Meet Renaissance Fusion, a Grenoble-based startup that has been working on nuclear fusion for the past few years. The company recently raised $16.4 million (€15 million) in a seed round led by Lowercarbon Capital.
Several European investors also participated in the round, such as HCVC, Positron Ventures and Norssken.
“We are proud to support Francesco Volpe and his team in the emergence and industrialization of disruptive solutions in energy production and distribution technologies in France and Europe. Grenoble is a highly strategic location enabling them to benefit from We are supported by an environment conducive to the development of nuclear energy, a strong ecosystem such as CEA, and an unmatched talent pool,” Alexis Houssou, founder and managing partner of HCVC, said in a statement.
Unlike most tokamak-based fusion experiments, Renaissance Fusion is working on stellarator reactors. The company is aware of the long and precarious road ahead, as it expects to be able to deliver a small fusion reactor with a capacity of 1 GW by the 2030s. It will not directly operate power plants. Instead, the company will sell its reactors to plant builders and operators.
“We have a very unique technology,” Renaissance Fusion founder Francesco Volpe told me. Instead of designing complex three-dimensional coils to generate the magnetic field, Renaissance Fusion greatly simplifies the process by drawing orbits on cylinders.
After doing some calculations based on the magnetic field you want to generate, the team can determine the coil shape you need. The cylinder rotates on its axis while the device moves side to side to laser engrave tracks on the surface of the cylinder.
The cylinder blocks are then put together to form the reactor. This modularity should help with shipping and logistics. As for the neutrons emitted by the nuclear reactions inside the cylinder, Renaissance Fusion wants to use liquid lithium to create thick walls that would separate the plasma from the outside world.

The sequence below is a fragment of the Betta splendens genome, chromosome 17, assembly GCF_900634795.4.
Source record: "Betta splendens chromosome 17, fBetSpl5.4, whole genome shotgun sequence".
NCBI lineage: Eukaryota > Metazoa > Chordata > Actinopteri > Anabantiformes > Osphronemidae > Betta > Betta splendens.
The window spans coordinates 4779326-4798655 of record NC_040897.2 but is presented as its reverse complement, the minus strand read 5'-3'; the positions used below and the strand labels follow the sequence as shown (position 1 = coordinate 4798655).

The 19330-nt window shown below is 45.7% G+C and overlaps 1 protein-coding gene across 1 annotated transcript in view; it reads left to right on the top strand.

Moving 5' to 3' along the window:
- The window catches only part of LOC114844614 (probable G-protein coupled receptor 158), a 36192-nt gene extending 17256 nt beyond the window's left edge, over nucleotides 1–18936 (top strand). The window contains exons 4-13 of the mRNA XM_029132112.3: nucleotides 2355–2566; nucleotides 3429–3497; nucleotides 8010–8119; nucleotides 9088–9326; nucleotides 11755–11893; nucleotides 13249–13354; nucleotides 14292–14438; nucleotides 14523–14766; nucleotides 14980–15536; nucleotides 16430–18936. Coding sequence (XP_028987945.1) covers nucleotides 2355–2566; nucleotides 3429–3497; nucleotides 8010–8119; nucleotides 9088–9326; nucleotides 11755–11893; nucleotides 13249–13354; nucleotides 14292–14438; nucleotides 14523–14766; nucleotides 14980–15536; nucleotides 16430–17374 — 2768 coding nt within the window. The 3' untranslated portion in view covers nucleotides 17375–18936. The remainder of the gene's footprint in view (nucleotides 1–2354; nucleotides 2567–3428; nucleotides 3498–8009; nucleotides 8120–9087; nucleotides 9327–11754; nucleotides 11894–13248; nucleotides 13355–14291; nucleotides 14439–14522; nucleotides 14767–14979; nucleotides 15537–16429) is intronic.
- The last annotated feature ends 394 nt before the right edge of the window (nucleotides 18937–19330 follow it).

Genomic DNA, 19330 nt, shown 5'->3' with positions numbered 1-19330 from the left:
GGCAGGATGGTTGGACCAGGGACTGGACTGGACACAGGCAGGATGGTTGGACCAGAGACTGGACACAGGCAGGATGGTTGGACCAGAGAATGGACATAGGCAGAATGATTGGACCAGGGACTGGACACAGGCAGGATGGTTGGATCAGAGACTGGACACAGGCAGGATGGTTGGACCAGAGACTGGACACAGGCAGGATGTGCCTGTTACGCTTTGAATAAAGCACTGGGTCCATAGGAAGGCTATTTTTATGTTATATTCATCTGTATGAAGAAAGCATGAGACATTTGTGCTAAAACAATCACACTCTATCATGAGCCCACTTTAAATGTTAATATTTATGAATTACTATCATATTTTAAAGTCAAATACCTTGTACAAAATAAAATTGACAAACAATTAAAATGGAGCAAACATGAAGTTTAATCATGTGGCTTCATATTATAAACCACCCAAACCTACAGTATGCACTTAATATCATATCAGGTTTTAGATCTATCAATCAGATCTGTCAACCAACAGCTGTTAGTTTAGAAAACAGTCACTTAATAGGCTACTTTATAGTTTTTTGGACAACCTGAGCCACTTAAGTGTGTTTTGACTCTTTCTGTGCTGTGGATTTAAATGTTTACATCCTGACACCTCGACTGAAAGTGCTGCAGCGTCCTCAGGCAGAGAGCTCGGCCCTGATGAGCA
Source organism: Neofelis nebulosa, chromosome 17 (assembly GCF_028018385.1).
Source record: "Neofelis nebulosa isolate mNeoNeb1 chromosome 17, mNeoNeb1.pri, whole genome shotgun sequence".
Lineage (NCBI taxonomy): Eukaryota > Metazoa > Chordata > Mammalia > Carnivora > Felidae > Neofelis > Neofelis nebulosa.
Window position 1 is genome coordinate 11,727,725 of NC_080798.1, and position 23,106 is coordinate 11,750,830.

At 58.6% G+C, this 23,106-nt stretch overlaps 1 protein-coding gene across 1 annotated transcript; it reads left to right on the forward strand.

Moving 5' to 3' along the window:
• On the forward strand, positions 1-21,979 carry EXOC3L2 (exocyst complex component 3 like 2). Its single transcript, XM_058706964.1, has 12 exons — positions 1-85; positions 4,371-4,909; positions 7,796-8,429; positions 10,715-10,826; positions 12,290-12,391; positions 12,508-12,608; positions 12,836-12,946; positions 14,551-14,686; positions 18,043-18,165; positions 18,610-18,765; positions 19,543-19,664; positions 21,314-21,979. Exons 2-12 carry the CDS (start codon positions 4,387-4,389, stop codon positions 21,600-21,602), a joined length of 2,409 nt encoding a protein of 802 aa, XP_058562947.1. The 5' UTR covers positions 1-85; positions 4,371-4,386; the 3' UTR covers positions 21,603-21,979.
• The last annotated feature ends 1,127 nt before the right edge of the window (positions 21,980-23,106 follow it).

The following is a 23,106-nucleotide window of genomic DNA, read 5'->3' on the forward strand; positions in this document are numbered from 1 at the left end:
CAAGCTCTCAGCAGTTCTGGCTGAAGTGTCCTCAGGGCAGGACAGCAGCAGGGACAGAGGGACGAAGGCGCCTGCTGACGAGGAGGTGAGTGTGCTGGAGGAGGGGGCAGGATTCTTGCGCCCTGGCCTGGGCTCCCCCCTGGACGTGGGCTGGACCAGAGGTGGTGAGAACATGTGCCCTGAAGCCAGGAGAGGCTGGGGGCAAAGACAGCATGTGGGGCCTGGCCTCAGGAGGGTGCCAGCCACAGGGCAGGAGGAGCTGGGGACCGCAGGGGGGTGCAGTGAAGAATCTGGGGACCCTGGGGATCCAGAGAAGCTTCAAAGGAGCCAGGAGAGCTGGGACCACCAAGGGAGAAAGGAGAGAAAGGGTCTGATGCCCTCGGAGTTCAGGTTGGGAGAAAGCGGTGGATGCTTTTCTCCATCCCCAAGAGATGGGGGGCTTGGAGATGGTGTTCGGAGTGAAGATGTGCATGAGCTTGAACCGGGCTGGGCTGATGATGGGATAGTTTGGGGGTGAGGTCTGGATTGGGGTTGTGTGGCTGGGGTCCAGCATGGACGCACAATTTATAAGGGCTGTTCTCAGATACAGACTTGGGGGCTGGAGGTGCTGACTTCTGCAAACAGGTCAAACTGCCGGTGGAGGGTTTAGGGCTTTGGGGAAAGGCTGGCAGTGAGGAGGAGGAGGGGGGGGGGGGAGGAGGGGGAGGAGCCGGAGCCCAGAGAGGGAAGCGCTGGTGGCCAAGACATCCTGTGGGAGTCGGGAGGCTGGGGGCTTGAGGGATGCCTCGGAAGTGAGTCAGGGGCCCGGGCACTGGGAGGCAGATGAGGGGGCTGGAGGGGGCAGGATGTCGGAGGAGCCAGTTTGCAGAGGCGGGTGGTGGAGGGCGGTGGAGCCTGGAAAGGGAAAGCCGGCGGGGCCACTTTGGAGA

“We inject a layer of liquid metal. It flows inside the cylinder and is pumped out of the bottom. It’s thick enough to absorb most of the neutrons,” Volpe said.
This liquid metal is also used to extract heat from the stellarator, which can be used to generate steam, which can be used to drive turbines, which can be used to generate electricity.
According to the startup’s founders, Renaissance Fusion is quite innovative in its use of liquid metal. “In commercial fusion, we’re the only company with liquid lithium facing the plasma,” Volpe said.
Currently, the company can produce liquid lithium-based walls as thick as 1 centimeter. It will take a lot of iterations before it can be used for fusion, as Renaissance Fusion estimates it needs to be 30 to 40 centimeters thick.
The company is already considering commercial applications that could be released by the 2030s. For example, Volpe sees Renaissancee Fusion’s coil patterning technology for MRI and energy storage. “Anytime you need strong magnetic fields, large volumes and high precision,” he said.
With today’s funding round, Renaissance Fusion plans to triple its team size to 60 people by the end of 2023. In many ways, this is still early days for Renaissance Fusion. So let’s see how it fares in the next few years.